Tuesday of the Fourth Week of Lent

Today's Mass Readings


Thirty-eight years is a very long time. In fact, when you think of the paralytic waiting to be healed at the portico of the pools of Bethesda, some questions come to mind. You might wonder if he might have been a professional beggar. You might ask, were there people taking advantage of his handicap and forcing him to beg? Did they take whatever he collected and only gave him food and shelter each night? Was this a form of human slavery?

Mixed emotions arise as the incident unfolds. Jesus approached him and asked: “Do you wish to be well?” The man didn’t say “yes,” only that he had no one to carry him to the healing waters. As the story unfolds, Jesus reaches out, cures him, and tells him to get up, pick up his mat and walk. And the man does it. But where is the appreciation, where is the joy, after 38 years? Even though he was able to walk and carry his mat when confronted by purists of the law who accused him of breaking the law for carrying the mat, he actually blamed the one who showed him kindness. Was he so conditioned by prolonged and forced circumstances that he was not able to recognize kindness?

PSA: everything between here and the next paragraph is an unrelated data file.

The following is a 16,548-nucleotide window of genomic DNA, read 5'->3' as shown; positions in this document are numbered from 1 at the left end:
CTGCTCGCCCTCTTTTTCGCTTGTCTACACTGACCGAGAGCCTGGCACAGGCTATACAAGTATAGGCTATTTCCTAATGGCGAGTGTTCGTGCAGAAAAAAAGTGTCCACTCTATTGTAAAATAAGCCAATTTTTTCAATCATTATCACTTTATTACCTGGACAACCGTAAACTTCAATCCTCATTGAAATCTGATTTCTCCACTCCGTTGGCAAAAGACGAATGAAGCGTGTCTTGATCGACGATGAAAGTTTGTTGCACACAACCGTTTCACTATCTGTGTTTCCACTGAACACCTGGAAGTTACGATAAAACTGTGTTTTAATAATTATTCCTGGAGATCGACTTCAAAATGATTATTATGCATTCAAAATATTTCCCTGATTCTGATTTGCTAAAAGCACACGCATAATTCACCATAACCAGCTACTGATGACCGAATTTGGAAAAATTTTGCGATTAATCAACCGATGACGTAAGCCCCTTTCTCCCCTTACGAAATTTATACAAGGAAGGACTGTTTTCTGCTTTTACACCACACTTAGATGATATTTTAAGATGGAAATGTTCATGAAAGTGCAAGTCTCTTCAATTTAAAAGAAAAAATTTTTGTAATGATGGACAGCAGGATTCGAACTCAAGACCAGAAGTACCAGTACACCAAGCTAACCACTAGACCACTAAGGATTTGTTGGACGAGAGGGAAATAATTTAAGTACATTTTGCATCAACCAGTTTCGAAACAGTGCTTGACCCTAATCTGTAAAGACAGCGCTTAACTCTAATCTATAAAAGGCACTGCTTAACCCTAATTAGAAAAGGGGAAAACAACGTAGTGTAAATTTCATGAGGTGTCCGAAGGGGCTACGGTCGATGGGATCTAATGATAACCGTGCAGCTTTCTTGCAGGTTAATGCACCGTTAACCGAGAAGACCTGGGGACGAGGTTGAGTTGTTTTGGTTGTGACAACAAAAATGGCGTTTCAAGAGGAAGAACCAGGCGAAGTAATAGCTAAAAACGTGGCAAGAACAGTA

Toward the end of the story, it is Jesus in an act of overflowing mercy, who recognizes the former beggar and says:
“Look, you are well; do not sin anymore, so that nothing worse may happen to you.”

We are left with unsettling questions when the former beggar came to know that it was Jesus who cured him. Was he now able to walk away from 38 years of torment? Could he at last use the name of Jesus to “stand up” to those who might have been controlling him? We wonder.

Reflections questions
1) Does the fact of world-wide human slavery today touch your consciousness?
2) What does the overflowing mercy of Jesus teach you about human dignity and trust?

Reflection by Fr. Daniel Petsche, OSB

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